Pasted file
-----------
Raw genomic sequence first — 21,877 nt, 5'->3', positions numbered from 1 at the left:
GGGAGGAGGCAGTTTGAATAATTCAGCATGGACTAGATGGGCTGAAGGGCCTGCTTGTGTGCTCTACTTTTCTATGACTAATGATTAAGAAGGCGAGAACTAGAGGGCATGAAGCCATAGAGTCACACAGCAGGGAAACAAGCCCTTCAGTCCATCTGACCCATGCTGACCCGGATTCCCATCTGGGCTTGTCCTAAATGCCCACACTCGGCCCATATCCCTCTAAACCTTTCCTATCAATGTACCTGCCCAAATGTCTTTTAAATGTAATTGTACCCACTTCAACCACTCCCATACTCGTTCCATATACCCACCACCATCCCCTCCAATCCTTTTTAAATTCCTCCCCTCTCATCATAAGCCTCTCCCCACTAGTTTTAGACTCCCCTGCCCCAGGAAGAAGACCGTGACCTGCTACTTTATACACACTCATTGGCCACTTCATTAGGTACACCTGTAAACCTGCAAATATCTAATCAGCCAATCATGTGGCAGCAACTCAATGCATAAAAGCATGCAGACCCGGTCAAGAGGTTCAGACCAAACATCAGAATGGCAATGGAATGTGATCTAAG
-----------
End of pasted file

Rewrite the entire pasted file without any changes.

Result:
Raw genomic sequence first — 21,877 nt, 5'->3', positions numbered from 1 at the left:
GGGAGGAGGCAGTTTGAATAATTCAGCATGGACTAGATGGGCTGAAGGGCCTGCTTGTGTGCTCTACTTTTCTATGACTAATGATTAAGAAGGCGAGAACTAGAGGGCATGAAGCCATAGAGTCACACAGCAGGGAAACAAGCCCTTCAGTCCATCTGACCCATGCTGACCCGGATTCCCATCTGGGCTTGTCCTAAATGCCCACACTCGGCCCATATCCCTCTAAACCTTTCCTATCAATGTACCTGCCCAAATGTCTTTTAAATGTAATTGTACCCACTTCAACCACTCCCATACTCGTTCCATATACCCACCACCATCCCCTCCAATCCTTTTTAAATTCCTCCCCTCTCATCATAAGCCTCTCCCCACTAGTTTTAGACTCCCCTGCCCCAGGAAGAAGACCGTGACCTGCTACTTTATACACACTCATTGGCCACTTCATTAGGTACACCTGTAAACCTGCAAATATCTAATCAGCCAATCATGTGGCAGCAACTCAATGCATAAAAGCATGCAGACCCGGTCAAGAGGTTCAGACCAAACATCAGAATGGCAATGGAATGTGATCTAAG